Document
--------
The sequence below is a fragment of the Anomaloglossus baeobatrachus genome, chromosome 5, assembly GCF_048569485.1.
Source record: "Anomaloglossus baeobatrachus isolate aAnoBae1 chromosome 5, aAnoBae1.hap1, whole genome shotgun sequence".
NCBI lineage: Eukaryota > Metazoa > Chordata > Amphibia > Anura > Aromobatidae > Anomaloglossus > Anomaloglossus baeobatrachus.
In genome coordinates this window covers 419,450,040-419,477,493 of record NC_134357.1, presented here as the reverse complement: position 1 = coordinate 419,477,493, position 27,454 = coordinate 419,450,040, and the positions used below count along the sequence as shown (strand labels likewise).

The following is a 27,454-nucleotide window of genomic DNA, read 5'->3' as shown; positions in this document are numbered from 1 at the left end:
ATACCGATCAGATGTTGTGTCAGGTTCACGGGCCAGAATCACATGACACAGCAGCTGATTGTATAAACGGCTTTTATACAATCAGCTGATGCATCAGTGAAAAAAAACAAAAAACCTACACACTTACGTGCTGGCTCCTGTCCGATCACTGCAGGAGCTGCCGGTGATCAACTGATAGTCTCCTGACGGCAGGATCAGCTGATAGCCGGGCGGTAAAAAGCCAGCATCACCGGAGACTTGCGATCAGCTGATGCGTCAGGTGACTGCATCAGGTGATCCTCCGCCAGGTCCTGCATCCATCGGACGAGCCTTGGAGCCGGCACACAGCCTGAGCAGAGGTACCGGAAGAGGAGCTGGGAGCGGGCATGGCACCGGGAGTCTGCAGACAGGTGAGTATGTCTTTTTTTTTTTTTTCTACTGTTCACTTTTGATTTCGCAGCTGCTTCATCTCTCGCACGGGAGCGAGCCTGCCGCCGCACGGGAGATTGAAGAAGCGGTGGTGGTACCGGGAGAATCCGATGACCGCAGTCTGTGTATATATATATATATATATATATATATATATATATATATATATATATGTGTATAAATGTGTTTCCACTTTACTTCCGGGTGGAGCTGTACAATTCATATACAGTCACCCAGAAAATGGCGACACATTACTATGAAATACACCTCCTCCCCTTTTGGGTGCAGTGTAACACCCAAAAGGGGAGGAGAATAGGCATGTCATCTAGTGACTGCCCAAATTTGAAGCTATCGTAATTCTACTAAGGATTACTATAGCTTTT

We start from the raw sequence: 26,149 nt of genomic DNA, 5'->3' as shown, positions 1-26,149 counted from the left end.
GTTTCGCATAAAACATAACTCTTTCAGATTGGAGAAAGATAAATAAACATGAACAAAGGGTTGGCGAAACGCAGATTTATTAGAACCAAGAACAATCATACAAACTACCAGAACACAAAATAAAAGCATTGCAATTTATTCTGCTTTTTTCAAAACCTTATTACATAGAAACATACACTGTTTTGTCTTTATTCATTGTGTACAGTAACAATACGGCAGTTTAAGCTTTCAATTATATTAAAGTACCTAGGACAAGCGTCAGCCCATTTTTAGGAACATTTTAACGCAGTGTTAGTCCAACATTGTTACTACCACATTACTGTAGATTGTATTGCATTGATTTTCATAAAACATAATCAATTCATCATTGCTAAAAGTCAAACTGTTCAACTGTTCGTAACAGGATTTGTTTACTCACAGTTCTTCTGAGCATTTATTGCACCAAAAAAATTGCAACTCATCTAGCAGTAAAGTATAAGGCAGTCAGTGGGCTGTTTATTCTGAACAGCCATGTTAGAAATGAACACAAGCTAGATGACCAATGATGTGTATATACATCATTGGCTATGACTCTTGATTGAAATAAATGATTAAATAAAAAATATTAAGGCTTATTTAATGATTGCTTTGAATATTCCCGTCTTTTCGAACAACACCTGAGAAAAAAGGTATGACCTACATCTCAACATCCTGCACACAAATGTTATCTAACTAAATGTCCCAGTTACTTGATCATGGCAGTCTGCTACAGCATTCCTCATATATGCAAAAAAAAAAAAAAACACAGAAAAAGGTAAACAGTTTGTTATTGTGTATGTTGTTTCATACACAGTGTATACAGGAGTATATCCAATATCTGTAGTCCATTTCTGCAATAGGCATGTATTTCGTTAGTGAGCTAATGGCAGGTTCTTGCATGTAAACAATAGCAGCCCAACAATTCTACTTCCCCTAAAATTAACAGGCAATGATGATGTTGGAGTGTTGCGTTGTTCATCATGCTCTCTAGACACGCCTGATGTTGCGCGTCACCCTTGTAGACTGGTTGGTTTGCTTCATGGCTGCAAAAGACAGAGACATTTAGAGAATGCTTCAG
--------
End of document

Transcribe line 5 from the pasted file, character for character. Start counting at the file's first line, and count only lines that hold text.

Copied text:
The following is a 27,454-nucleotide window of genomic DNA, read 5'->3' as shown; positions in this document are numbered from 1 at the left end: